Becoming a successful freelance public relations writer requires you to write persuasively and analytically. The key to persuasive writing is the key to good writing in general: know your audience. Public relations work requires you to address various audiences, such as:
- Your customer base. Your customers already have some idea about what your client does;
- Potential customers. Most won’t know about your client directly, but they might be familiar with similar products, services, or programs;
- The press. They are interested only in whether the service or product your client has to offer is worthy of mention in their publication.
When you get a public relations assignment, your job is to take in all the data related to whatever your client has to offer. Maybe your client is offering a new product line, a new community outreach program, or news about a change in ownership. Your job is to:
- analyze that data for key points;
- determine how the data might affect the marketplace and consumers; and
- communicate the data in a clear, concise form.
Taking in the data is the easiest part. Your client should provide you with all the data you need, plus any contact information you might need to interview people for quotes, statistics, point-of-views, etc. You need to think about how to connect what your client is offering with the needs and desires of his audience.
If a high-end brokerage firm wants to distribute a press release about its response to a recent rise in gold prices, you may need to research the stock market to determine what that means to investors. If you know your target audience, then you know exactly where to look to find out their typical concerns. Typical research methods may include Internet searches, investor forum posts, guides to investment, etc.
If you need to generate PR aimed at a particular trade group or a segment of an industry, such as promoting a local cleaning service, then you need to brainstorm ways in which your client’s cleaning service provides cheaper or better care than his competitors.
Once you’ve done the background work, writing PR is simple. Your client should provide you with all the pertinent information about length and venue. What you need to do is communicate the details, connect it to the audience’s desires, and present any information that links the audience back to the client with the use of contact information, store locations, event dates, and so on.
Since there’s an expectation that PR is persuasive, advertisement-like material, you have slightly more leeway with the writing than you might with informative, research-based material; but again, the audience comes into the balance.
If you’re writing a report on the release of a new video game aimed at a teen-centric gaming magazine, a dry style won’t be of much use to you. If you’re writing about the breakthrough of a new control chip for an overseas microprocessor, you don’t want to make too many assertions about how this will “revolutionize the industry,” or anything that a highly-trained engineering department can’t back up. In general, stick to the facts as closely as you can. Your articles should have a blend of rational restraint and promotional zeal so you communicate effectively.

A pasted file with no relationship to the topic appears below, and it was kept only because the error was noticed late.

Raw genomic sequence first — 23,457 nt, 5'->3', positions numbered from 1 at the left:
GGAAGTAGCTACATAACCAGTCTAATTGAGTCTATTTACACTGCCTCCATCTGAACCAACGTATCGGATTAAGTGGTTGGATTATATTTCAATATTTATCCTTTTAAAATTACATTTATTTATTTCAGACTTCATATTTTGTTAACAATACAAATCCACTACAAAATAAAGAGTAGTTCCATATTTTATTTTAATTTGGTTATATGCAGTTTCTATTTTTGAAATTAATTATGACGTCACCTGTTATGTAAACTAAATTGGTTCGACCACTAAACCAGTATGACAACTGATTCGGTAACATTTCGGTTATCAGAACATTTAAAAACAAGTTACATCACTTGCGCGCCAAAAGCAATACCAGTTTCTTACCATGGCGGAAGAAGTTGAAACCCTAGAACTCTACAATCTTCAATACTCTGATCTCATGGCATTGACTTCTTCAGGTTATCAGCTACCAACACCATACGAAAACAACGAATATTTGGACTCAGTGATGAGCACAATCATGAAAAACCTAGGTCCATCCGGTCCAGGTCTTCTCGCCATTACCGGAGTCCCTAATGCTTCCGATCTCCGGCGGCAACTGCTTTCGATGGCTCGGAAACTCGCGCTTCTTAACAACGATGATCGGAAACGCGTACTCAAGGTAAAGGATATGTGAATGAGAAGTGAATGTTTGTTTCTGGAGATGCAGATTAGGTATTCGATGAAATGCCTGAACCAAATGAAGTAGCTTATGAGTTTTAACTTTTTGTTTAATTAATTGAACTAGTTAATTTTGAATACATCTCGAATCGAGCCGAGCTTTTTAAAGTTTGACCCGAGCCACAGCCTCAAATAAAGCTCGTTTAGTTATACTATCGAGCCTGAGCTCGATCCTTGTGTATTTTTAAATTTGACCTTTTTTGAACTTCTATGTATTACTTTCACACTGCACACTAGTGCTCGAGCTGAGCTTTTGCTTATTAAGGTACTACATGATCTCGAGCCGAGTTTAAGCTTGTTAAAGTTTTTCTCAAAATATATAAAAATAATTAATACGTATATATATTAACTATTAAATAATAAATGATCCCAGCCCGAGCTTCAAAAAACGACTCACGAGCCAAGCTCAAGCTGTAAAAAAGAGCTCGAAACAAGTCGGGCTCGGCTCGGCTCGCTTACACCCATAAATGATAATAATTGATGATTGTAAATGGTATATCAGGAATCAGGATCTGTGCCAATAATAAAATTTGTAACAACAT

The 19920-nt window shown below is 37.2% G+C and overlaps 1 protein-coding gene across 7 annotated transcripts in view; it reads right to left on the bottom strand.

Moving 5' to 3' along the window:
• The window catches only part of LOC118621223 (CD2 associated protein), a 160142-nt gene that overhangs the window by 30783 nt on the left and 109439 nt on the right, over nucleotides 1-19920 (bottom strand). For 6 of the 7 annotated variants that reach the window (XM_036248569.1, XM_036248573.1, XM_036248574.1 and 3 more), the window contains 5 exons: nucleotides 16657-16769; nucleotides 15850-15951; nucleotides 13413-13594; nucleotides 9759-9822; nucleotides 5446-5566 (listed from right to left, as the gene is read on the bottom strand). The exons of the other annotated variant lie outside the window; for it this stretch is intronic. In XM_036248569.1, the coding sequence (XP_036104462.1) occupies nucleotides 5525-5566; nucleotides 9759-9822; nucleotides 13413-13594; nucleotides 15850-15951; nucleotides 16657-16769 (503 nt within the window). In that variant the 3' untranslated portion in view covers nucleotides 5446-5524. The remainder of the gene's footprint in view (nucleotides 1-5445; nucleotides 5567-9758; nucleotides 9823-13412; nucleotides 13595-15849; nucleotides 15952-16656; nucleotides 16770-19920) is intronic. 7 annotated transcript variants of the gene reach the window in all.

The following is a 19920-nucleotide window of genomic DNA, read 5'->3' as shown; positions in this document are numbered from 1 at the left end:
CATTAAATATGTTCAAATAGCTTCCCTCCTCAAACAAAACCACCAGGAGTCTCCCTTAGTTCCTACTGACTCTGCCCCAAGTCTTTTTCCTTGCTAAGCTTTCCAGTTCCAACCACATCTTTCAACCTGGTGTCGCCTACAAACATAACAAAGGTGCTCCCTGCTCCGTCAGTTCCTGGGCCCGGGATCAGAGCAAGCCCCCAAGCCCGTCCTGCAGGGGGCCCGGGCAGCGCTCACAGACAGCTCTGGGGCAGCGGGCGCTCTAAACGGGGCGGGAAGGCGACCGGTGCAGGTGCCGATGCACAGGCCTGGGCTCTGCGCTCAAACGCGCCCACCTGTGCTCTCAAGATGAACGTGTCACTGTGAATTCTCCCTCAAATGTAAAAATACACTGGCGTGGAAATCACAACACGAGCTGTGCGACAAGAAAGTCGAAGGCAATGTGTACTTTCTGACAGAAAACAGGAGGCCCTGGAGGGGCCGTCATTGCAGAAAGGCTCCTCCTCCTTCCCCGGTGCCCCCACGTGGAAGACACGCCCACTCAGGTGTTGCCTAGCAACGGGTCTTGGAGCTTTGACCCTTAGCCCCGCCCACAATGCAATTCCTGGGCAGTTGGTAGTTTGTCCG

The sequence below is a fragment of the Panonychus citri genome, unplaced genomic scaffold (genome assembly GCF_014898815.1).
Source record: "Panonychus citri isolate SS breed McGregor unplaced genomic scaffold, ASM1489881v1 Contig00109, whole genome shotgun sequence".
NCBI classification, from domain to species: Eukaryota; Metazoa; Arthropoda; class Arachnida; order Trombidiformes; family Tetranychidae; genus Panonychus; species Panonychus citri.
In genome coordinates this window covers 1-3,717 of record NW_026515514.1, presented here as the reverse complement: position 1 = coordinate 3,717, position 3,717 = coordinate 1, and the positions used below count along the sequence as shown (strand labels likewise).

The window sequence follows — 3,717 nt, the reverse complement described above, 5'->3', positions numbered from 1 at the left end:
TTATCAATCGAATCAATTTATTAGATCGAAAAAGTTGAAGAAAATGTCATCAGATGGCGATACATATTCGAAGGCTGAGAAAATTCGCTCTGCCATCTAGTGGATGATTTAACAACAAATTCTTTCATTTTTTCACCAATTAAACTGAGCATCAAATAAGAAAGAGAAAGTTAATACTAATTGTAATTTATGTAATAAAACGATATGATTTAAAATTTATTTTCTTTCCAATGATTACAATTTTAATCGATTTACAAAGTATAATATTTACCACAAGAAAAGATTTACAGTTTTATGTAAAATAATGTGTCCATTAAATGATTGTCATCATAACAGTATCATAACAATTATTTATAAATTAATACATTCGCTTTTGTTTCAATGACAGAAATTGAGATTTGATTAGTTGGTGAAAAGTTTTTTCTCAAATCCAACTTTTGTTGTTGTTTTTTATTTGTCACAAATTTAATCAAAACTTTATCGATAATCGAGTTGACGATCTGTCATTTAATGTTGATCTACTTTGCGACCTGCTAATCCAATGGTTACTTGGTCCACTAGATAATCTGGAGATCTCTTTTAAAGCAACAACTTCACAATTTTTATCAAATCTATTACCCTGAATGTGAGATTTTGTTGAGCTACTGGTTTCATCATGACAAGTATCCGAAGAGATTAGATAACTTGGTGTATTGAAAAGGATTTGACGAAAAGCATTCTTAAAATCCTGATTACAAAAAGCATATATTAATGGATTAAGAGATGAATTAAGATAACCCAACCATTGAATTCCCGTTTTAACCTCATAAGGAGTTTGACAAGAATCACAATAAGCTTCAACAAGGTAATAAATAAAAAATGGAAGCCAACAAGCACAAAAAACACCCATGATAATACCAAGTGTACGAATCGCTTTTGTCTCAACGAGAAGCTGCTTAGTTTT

Where do you get public relations jobs?
Corporate PR departments are your best bet for well-paying, steady work. Some large corporations will have their own in-house staff of marketing writers, and may not be interested in taking on freelancers except at certain times. Another good choice would be local non-profit groups, political organizations, or social clubs. These rely on effective PR to grow and thrive, and you can pick up a good deal of work from just one or two groups. A drawback to non-profits or other groups is they may not have a big budget or they may not be able to pay consistently. Make sure you trust the group before you commit to full-time PR work.
Above all, be careful of doing PR for individuals. This type of PR can be among the most enjoyable assignments, depending on your interests. Individual PR projects may include promoting someone’s self-published book or writing press releases for a garage band, and so forth. The downside is individuals typically have little or no budget for PR, and they often want you to work for free, alleging that “it’ll be good for your reputation” or that “once I get successful I can pay you.” Never do PR work (or any freelance writing work) for free. It wastes your time and it won’t advance your career, except for building a portfolio of writing samples. At worst, it can lower average writing rates to the point that good freelancers go out of business. It’s not good for you, for your trade, or for your fellow writers. So don’t do it!
If you have the ability to analyze complex material quickly and convey it clearly and persuasively into words that your audience understands, then you are on your way to having a successful career as a public relations writer.